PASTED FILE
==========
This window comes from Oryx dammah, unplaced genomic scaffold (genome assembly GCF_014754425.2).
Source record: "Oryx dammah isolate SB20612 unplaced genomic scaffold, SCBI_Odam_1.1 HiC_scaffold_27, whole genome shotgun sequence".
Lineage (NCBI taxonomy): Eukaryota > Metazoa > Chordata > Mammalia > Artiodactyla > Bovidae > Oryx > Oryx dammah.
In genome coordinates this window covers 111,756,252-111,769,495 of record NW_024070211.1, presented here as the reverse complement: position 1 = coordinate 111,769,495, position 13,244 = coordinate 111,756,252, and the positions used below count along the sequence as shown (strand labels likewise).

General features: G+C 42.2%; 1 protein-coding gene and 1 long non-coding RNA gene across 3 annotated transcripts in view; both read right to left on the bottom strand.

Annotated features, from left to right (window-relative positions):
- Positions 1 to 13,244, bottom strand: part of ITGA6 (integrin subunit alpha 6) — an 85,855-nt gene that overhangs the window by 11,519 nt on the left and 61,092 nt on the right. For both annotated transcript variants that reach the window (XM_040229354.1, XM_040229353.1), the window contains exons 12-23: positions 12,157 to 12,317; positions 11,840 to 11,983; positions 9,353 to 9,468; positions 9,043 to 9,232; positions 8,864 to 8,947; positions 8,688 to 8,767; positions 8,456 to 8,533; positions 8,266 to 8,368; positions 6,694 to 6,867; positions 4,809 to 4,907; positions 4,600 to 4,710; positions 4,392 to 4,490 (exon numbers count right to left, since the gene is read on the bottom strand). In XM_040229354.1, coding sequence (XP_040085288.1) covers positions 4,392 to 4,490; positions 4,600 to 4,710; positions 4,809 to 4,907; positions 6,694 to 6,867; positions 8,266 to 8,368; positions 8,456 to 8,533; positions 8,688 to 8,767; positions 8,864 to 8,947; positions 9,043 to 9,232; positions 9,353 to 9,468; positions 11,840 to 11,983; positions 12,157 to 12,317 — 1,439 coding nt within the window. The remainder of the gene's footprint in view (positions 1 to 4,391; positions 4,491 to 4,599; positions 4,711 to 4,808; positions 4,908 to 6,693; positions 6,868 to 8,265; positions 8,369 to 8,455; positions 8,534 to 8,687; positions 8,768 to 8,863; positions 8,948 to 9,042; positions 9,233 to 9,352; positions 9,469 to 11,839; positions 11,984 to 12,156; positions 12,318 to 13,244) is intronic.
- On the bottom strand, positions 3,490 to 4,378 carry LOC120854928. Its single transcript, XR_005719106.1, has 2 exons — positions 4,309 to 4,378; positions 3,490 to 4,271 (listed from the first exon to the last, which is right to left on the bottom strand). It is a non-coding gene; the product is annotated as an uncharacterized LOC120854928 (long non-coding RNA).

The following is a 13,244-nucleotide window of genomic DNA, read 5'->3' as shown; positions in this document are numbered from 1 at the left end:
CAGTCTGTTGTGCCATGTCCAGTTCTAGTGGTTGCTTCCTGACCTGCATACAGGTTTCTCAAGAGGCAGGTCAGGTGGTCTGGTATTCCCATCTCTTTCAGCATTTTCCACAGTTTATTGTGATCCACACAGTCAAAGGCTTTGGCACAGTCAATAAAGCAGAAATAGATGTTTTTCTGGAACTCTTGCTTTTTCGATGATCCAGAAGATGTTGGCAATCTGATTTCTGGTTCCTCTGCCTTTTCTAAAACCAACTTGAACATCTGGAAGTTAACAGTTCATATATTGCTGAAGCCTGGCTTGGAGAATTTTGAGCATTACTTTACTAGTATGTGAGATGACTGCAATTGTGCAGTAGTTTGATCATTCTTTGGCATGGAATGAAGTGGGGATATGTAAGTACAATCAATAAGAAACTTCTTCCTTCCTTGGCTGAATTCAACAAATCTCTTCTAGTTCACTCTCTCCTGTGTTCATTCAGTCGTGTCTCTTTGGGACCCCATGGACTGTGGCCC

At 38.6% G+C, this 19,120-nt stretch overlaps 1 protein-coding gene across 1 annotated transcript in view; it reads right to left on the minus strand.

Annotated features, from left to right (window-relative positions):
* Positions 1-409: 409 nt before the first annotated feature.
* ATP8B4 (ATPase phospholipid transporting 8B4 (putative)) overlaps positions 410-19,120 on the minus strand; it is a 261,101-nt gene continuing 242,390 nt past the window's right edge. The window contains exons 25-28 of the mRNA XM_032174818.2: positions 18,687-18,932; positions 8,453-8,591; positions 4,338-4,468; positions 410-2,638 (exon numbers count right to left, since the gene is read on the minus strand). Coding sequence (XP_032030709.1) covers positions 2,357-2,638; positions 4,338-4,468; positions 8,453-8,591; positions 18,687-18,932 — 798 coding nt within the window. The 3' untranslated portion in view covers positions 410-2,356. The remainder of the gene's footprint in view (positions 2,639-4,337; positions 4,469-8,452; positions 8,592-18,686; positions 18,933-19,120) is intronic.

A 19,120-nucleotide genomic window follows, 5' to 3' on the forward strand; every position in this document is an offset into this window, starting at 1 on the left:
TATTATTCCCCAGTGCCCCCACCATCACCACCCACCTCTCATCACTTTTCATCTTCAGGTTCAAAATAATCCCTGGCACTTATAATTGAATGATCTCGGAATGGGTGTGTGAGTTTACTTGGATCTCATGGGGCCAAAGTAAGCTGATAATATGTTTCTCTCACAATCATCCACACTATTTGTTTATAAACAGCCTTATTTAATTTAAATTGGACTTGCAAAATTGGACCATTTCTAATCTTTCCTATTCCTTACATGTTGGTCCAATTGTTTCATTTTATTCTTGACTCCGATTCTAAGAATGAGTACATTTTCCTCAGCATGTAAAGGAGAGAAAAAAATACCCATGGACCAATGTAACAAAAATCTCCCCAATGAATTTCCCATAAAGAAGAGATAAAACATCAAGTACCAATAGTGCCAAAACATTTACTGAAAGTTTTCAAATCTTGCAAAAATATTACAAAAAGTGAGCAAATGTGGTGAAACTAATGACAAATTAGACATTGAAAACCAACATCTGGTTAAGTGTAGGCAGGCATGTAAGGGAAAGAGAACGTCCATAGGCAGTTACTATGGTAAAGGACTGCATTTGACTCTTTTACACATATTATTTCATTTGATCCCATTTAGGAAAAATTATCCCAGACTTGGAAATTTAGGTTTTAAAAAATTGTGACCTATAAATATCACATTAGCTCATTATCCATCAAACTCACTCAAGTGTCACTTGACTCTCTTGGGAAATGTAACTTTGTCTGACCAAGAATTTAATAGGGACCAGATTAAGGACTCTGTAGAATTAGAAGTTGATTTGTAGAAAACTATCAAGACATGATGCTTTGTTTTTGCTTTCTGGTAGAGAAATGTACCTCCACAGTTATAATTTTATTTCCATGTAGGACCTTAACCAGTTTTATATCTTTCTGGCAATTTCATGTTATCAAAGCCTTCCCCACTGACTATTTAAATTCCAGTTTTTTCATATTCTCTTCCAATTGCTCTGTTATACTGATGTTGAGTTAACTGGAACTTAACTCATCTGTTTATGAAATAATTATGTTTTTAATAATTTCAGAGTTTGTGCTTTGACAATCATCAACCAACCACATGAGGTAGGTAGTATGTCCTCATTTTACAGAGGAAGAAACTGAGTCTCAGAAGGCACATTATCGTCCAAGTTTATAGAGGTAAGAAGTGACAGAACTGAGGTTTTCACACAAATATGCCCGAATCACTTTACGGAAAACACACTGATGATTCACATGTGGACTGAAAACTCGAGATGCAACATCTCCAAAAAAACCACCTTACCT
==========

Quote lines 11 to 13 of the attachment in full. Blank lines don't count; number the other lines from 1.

At 38.6% G+C, this 19,120-nt stretch overlaps 1 protein-coding gene across 1 annotated transcript in view; it reads right to left on the minus strand.

Annotated features, from left to right (window-relative positions):
* Positions 1-409: 409 nt before the first annotated feature.